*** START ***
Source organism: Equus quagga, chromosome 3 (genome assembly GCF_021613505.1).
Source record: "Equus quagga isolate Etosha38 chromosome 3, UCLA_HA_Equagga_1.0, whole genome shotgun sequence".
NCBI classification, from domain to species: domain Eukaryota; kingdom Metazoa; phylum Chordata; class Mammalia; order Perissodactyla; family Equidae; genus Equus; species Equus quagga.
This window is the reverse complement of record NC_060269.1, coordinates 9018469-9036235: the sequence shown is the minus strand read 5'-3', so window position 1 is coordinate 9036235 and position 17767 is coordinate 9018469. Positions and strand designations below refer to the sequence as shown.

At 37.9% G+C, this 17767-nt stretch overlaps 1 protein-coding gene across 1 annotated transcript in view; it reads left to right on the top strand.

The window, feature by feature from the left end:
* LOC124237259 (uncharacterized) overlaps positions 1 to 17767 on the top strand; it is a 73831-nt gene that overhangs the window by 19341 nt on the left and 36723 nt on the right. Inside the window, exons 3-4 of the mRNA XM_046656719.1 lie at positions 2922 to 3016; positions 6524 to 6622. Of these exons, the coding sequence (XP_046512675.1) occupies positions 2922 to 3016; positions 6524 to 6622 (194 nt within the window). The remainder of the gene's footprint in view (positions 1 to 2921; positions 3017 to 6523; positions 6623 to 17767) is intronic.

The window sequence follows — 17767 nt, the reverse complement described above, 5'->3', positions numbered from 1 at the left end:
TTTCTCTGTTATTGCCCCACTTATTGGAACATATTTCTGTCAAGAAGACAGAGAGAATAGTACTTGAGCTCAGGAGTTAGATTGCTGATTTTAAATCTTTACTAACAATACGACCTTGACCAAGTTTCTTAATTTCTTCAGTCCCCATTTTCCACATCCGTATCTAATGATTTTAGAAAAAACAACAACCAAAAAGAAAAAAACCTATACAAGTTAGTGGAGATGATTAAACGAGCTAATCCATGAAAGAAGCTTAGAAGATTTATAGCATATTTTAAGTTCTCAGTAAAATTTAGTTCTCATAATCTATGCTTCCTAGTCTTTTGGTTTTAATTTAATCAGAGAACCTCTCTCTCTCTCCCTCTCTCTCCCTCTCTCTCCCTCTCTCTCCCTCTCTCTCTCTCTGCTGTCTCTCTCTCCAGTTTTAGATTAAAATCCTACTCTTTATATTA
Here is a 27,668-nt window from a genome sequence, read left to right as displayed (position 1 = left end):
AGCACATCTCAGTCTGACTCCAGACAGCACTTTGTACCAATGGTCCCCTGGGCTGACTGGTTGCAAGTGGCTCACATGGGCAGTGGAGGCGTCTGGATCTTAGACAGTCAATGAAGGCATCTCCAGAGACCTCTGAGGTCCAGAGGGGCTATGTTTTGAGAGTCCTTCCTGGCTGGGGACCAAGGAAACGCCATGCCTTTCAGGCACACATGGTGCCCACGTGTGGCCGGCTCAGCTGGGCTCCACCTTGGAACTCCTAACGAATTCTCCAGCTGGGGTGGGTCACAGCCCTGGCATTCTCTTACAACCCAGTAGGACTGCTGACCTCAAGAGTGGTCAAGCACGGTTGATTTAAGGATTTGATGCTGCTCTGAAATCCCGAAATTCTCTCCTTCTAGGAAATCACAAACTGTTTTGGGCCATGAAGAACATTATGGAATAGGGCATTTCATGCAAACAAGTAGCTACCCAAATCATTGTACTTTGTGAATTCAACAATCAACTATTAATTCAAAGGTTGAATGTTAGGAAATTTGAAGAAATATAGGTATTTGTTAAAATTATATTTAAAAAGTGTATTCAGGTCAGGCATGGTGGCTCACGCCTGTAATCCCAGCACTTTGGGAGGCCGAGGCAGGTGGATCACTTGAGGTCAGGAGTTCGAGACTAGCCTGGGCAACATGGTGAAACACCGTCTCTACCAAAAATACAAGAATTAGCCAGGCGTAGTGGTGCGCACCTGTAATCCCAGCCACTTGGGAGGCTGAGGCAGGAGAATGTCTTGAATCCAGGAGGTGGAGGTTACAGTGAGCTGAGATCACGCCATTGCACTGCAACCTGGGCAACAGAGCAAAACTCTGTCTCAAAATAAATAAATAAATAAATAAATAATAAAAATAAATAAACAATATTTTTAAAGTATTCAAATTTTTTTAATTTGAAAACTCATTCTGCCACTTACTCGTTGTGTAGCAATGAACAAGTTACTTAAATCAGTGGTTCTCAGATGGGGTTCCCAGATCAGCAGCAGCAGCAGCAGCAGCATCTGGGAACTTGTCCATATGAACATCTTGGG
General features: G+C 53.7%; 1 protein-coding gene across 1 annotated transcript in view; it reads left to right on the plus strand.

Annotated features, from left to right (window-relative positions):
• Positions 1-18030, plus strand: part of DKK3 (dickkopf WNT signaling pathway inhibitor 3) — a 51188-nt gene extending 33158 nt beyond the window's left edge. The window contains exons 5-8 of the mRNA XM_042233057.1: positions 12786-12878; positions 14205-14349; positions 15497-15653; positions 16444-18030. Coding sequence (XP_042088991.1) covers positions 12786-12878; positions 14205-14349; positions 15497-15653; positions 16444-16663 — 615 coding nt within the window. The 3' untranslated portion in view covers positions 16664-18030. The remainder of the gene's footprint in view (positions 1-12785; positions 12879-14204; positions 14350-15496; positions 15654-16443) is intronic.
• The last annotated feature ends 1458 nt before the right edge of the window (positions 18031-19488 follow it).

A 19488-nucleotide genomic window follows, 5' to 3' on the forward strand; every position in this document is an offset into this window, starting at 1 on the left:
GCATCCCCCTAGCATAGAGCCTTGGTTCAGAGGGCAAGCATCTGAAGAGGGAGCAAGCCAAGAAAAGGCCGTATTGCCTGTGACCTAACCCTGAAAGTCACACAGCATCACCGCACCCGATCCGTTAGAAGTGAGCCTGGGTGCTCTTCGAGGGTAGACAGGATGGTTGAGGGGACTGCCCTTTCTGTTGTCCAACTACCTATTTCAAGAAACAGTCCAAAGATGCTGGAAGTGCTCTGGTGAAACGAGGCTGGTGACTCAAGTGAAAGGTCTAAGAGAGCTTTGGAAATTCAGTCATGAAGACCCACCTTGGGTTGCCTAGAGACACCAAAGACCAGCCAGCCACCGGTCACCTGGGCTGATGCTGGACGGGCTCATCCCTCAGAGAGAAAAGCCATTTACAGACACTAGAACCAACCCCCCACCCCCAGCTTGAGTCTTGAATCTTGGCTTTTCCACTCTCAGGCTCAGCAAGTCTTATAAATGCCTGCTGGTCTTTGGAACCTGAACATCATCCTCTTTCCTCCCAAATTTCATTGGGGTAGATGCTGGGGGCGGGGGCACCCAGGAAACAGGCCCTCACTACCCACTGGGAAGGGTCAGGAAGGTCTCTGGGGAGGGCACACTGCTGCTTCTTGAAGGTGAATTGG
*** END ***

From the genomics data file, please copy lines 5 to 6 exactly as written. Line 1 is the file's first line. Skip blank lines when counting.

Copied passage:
At 37.9% G+C, this 17767-nt stretch overlaps 1 protein-coding gene across 1 annotated transcript in view; it reads left to right on the top strand.

The window, feature by feature from the left end: